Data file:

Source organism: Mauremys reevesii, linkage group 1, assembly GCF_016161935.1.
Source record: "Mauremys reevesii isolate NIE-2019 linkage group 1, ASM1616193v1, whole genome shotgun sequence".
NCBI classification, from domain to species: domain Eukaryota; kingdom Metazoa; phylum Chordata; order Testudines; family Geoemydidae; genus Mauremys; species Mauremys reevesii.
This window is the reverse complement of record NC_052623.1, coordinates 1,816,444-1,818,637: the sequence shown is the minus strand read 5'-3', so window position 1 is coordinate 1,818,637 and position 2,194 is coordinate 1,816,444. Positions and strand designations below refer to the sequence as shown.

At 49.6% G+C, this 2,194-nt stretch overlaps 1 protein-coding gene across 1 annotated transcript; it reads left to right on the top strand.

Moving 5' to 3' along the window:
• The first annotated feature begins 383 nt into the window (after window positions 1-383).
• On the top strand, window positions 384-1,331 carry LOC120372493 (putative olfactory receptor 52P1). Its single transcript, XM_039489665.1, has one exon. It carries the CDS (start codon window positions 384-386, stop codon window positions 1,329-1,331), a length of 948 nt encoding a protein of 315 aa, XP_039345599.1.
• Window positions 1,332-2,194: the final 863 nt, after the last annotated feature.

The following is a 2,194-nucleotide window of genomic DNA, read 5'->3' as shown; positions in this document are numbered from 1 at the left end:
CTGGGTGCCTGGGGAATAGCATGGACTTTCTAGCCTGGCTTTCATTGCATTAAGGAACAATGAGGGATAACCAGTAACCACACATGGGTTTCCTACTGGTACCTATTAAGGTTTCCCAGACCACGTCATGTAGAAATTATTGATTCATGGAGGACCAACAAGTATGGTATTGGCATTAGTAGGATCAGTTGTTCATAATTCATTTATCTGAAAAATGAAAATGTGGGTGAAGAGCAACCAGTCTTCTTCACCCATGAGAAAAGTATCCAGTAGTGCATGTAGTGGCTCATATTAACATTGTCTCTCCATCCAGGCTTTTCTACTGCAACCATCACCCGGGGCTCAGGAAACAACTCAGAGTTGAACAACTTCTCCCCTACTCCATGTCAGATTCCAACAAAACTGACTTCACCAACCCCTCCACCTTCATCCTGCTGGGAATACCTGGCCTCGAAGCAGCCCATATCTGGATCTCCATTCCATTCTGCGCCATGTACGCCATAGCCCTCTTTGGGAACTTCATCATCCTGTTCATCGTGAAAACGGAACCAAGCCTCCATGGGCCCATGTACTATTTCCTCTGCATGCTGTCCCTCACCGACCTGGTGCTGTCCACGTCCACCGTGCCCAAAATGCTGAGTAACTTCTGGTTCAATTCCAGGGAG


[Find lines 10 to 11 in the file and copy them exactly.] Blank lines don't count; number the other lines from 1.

The following is a 2,194-nucleotide window of genomic DNA, read 5'->3' as shown; positions in this document are numbered from 1 at the left end:
CTGGGTGCCTGGGGAATAGCATGGACTTTCTAGCCTGGCTTTCATTGCATTAAGGAACAATGAGGGATAACCAGTAACCACACATGGGTTTCCTACTGGTACCTATTAAGGTTTCCCAGACCACGTCATGTAGAAATTATTGATTCATGGAGGACCAACAAGTATGGTATTGGCATTAGTAGGATCAGTTGTTCATAATTCATTTATCTGAAAAATGAAAATGTGGGTGAAGAGCAACCAGTCTTCTTCACCCATGAGAAAAGTATCCAGTAGTGCATGTAGTGGCTCATATTAACATTGTCTCTCCATCCAGGCTTTTCTACTGCAACCATCACCCGGGGCTCAGGAAACAACTCAGAGTTGAACAACTTCTCCCCTACTCCATGTCAGATTCCAACAAAACTGACTTCACCAACCCCTCCACCTTCATCCTGCTGGGAATACCTGGCCTCGAAGCAGCCCATATCTGGATCTCCATTCCATTCTGCGCCATGTACGCCATAGCCCTCTTTGGGAACTTCATCATCCTGTTCATCGTGAAAACGGAACCAAGCCTCCATGGGCCCATGTACTATTTCCTCTGCATGCTGTCCCTCACCGACCTGGTGCTGTCCACGTCCACCGTGCCCAAAATGCTGAGTAACTTCTGGTTCAATTCCAGGGAG